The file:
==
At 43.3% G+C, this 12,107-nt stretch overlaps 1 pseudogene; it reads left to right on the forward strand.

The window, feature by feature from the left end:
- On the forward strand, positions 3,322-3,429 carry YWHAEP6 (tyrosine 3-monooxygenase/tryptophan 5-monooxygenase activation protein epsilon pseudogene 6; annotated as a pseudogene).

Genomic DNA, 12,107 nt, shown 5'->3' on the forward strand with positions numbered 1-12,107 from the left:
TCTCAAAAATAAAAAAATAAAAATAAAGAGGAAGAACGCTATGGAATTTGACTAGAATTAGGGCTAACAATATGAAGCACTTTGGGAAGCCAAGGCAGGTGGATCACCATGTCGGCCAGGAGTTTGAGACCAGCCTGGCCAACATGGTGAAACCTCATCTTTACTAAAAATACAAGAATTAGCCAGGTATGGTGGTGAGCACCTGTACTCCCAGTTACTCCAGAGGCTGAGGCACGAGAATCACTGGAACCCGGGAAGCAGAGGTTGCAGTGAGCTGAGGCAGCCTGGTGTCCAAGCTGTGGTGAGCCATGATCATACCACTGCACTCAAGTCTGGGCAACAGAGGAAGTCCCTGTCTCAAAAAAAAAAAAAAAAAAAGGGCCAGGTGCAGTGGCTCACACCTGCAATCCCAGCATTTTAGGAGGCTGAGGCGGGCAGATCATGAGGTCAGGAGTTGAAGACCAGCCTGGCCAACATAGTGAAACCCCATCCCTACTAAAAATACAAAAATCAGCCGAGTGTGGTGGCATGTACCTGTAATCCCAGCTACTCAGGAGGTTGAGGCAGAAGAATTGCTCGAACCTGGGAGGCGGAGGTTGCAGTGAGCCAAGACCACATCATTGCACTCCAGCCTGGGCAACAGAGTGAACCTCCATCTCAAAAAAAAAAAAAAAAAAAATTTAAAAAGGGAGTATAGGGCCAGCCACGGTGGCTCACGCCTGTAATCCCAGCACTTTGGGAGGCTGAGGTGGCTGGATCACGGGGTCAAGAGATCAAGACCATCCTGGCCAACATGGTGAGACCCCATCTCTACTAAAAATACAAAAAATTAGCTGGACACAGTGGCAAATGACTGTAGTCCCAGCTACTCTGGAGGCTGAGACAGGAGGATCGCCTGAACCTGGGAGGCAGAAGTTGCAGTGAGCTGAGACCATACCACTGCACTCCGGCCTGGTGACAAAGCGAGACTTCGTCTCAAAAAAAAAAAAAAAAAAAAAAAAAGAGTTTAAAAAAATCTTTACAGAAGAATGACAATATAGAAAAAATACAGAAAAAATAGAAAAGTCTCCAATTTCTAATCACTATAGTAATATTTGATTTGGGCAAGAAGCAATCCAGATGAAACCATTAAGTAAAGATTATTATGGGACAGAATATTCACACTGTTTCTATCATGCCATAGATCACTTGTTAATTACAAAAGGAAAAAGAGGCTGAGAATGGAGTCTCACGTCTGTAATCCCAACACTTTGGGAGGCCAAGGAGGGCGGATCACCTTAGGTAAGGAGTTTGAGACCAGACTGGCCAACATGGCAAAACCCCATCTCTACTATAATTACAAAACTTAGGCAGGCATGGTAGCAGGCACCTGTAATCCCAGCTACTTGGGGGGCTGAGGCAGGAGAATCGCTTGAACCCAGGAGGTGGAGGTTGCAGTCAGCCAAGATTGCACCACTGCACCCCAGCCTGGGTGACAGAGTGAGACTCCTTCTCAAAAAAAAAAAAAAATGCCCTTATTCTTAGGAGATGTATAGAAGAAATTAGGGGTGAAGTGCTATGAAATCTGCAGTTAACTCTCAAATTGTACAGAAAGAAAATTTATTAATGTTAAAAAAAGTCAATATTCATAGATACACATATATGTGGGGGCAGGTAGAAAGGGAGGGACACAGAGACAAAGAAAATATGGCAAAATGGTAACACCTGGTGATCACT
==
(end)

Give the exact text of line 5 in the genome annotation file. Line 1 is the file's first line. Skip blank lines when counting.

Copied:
TCTCAAAAATAAAAAAATAAAAATAAAGAGGAAGAACGCTATGGAATTTGACTAGAATTAGGGCTAACAATATGAAGCACTTTGGGAAGCCAAGGCAGGTGGATCACCATGTCGGCCAGGAGTTTGAGACCAGCCTGGCCAACATGGTGAAACCTCATCTTTACTAAAAATACAAGAATTAGCCAGGTATGGTGGTGAGCACCTGTACTCCCAGTTACTCCAGAGGCTGAGGCACGAGAATCACTGGAACCCGGGAAGCAGAGGTTGCAGTGAGCTGAGGCAGCCTGGTGTCCAAGCTGTGGTGAGCCATGATCATACCACTGCACTCAAGTCTGGGCAACAGAGGAAGTCCCTGTCTCAAAAAAAAAAAAAAAAAAAGGGCCAGGTGCAGTGGCTCACACCTGCAATCCCAGCATTTTAGGAGGCTGAGGCGGGCAGATCATGAGGTCAGGAGTTGAAGACCAGCCTGGCCAACATAGTGAAACCCCATCCCTACTAAAAATACAAAAATCAGCCGAGTGTGGTGGCATGTACCTGTAATCCCAGCTACTCAGGAGGTTGAGGCAGAAGAATTGCTCGAACCTGGGAGGCGGAGGTTGCAGTGAGCCAAGACCACATCATTGCACTCCAGCCTGGGCAACAGAGTGAACCTCCATCTCAAAAAAAAAAAAAAAAAAAATTTAAAAAGGGAGTATAGGGCCAGCCACGGTGGCTCACGCCTGTAATCCCAGCACTTTGGGAGGCTGAGGTGGCTGGATCACGGGGTCAAGAGATCAAGACCATCCTGGCCAACATGGTGAGACCCCATCTCTACTAAAAATACAAAAAATTAGCTGGACACAGTGGCAAATGACTGTAGTCCCAGCTACTCTGGAGGCTGAGACAGGAGGATCGCCTGAACCTGGGAGGCAGAAGTTGCAGTGAGCTGAGACCATACCACTGCACTCCGGCCTGGTGACAAAGCGAGACTTCGTCTCAAAAAAAAAAAAAAAAAAAAAAAAAGAGTTTAAAAAAATCTTTACAGAAGAATGACAATATAGAAAAAATACAGAAAAAATAGAAAAGTCTCCAATTTCTAATCACTATAGTAATATTTGATTTGGGCAAGAAGCAATCCAGATGAAACCATTAAGTAAAGATTATTATGGGACAGAATATTCACACTGTTTCTATCATGCCATAGATCACTTGTTAATTACAAAAGGAAAAAGAGGCTGAGAATGGAGTCTCACGTCTGTAATCCCAACACTTTGGGAGGCCAAGGAGGGCGGATCACCTTAGGTAAGGAGTTTGAGACCAGACTGGCCAACATGGCAAAACCCCATCTCTACTATAATTACAAAACTTAGGCAGGCATGGTAGCAGGCACCTGTAATCCCAGCTACTTGGGGGGCTGAGGCAGGAGAATCGCTTGAACCCAGGAGGTGGAGGTTGCAGTCAGCCAAGATTGCACCACTGCACCCCAGCCTGGGTGACAGAGTGAGACTCCTTCTCAAAAAAAAAAAAAAATGCCCTTATTCTTAGGAGATGTATAGAAGAAATTAGGGGTGAAGTGCTATGAAATCTGCAGTTAACTCTCAAATTGTACAGAAAGAAAATTTATTAATGTTAAAAAAAGTCAATATTCATAGATACACATATATGTGGGGGCAGGTAGAAAGGGAGGGACACAGAGACAAAGAAAATATGGCAAAATGGTAACACCTGGTGATCACT